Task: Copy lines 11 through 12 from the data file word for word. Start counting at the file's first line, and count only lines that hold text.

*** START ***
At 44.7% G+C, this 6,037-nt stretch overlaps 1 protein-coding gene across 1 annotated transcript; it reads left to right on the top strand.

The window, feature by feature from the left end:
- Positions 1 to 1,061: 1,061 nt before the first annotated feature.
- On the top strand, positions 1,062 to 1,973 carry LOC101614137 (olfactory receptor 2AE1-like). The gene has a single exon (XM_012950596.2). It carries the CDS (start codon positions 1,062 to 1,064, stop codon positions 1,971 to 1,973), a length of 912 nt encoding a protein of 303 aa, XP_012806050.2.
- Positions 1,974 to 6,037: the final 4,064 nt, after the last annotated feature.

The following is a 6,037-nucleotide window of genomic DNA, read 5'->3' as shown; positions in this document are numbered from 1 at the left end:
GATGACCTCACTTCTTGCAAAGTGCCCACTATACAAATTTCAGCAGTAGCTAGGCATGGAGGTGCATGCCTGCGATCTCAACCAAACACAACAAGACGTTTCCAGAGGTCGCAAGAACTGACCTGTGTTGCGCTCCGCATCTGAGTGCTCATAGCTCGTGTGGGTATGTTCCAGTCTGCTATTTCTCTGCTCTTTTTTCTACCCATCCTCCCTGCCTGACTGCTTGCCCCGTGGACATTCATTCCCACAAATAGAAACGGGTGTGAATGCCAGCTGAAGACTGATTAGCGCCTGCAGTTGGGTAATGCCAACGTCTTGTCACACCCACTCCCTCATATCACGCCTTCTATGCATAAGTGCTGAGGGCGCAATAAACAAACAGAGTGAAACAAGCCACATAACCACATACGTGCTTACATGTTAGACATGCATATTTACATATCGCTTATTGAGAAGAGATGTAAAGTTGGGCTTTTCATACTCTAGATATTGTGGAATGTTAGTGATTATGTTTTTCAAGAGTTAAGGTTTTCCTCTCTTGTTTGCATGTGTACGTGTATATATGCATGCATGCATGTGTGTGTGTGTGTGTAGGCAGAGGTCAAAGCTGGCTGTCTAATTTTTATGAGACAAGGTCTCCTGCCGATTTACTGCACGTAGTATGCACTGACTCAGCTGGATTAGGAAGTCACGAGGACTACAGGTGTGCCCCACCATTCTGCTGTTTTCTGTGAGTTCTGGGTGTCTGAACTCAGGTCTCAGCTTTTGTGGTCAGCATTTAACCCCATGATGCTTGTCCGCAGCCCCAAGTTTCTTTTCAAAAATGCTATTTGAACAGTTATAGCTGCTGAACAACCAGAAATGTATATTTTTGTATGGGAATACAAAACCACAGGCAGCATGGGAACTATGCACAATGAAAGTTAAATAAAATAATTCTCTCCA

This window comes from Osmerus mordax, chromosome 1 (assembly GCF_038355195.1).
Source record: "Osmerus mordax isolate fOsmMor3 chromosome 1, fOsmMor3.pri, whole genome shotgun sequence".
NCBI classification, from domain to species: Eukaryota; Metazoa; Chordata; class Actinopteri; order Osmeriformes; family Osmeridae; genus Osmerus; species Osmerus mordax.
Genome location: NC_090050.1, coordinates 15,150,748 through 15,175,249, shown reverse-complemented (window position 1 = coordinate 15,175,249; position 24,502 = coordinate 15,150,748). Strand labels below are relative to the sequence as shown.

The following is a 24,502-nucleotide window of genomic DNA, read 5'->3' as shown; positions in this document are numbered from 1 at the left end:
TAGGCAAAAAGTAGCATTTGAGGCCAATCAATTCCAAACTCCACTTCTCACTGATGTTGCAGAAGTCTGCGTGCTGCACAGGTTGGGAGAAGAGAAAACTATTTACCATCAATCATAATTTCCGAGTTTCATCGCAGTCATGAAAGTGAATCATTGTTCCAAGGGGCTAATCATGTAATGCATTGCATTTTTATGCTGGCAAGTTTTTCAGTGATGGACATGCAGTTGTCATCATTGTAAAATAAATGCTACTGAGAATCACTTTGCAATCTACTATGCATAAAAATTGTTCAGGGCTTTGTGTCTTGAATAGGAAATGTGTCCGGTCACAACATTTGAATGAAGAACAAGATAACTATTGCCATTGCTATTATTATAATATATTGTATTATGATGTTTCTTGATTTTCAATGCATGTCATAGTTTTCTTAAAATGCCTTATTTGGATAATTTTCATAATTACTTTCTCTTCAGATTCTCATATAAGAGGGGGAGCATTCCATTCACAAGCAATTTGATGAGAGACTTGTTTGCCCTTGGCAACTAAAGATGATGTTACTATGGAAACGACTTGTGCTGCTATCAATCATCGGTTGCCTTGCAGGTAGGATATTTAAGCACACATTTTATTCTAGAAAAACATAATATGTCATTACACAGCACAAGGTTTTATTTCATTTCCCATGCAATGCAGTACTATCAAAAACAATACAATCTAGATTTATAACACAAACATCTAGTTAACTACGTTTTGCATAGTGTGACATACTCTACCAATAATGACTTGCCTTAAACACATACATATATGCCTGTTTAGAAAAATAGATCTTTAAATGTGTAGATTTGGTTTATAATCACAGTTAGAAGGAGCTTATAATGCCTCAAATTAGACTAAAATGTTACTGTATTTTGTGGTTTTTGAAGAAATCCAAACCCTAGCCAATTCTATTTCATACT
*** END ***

Genome location: NC_090050.1, coordinates 15,150,748 through 15,175,249, shown reverse-complemented (window position 1 = coordinate 15,175,249; position 24,502 = coordinate 15,150,748). Strand labels below are relative to the sequence as shown.

The following is a 24,502-nucleotide window of genomic DNA, read 5'->3' as shown; positions in this document are numbered from 1 at the left end: